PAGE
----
It is the responsibility of the auction company to provide clear disclosure of the buyer’s premium to both the buyers and the sellers. Those not familiar with auctions are often taken back by the buyer’s premium. They looked upon it as an under handed way for the auction company to make more money. Reputable auction companies will provide full disclosure within the auction contract, advertisement and bidder registration.

Typically, an auction company will charge online buyers a higher buyer’s premium percentage than those attending an auction in person. Extra fees are incurred with online bidding and are charged accordingly to online buyers. This provides the seller a level playing field for both online buyers and those attending the auction in person. Without the buyer’s premium, there is no way to do this.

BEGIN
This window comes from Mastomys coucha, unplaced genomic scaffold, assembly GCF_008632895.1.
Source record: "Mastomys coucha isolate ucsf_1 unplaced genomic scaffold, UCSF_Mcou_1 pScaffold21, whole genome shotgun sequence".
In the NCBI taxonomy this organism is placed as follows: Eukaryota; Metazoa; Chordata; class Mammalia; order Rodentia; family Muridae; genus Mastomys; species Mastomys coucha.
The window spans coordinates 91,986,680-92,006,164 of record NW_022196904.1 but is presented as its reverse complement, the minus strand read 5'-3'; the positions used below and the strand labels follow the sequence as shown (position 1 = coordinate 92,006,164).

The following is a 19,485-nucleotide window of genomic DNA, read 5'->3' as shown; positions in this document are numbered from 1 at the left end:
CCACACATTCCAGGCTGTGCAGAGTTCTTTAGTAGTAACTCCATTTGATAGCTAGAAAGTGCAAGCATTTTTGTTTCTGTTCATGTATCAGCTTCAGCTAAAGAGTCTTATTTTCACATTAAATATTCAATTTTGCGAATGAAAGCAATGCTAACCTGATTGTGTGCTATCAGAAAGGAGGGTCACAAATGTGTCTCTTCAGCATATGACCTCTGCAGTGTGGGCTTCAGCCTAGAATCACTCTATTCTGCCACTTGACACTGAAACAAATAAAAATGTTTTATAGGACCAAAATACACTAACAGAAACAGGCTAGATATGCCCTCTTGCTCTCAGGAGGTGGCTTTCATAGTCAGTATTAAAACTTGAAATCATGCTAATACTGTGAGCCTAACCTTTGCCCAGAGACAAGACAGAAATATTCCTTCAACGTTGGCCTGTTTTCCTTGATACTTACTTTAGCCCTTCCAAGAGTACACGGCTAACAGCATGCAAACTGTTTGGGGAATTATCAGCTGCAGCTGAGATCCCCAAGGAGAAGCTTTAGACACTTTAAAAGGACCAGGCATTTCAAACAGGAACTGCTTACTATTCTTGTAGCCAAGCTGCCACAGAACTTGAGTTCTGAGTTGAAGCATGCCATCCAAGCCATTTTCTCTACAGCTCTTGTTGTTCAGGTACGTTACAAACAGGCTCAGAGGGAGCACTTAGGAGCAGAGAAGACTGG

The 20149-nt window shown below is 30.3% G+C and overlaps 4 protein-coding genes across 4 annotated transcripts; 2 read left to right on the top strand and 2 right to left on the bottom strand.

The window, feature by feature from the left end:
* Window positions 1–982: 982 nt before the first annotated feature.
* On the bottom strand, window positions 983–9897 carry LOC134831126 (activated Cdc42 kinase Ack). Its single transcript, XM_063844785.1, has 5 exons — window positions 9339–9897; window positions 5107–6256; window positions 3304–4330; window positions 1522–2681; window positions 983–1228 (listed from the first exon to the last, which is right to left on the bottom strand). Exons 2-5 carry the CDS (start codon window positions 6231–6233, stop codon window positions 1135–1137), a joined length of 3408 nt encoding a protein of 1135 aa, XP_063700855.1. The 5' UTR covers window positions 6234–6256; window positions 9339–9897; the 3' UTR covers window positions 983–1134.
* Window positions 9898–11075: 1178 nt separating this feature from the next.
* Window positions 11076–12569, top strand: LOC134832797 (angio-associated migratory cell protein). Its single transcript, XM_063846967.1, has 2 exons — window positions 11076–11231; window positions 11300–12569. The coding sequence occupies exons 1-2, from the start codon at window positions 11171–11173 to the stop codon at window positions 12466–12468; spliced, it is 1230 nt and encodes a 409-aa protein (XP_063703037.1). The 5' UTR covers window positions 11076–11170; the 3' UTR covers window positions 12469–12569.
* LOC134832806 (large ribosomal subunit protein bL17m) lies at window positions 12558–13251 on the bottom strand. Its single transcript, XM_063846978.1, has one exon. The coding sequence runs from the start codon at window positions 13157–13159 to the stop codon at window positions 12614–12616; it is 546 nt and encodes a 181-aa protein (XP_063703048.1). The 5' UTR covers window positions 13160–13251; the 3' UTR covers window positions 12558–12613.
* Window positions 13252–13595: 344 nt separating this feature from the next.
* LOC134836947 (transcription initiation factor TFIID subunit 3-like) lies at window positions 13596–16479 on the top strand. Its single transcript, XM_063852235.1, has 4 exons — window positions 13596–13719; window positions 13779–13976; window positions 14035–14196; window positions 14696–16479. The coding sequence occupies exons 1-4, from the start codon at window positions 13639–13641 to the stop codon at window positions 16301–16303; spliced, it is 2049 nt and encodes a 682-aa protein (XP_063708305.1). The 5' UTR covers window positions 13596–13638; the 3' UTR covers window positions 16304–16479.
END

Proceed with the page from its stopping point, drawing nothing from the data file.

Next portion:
Pre-Sales:

We’ve all been there. We’re looking forward to attending an auction only to find that some items were sold prior to the auction date.

As an auctioneer with over thirty-six years of experience, I can honestly state that pre-sales will hurt an auction. When a company decides to liquidate their assets, it is easy to sell off high-end pieces of equipment through online sources, equipment vendors or to other businesses. The seller receives instant cash and avoids paying a commission to an auction company.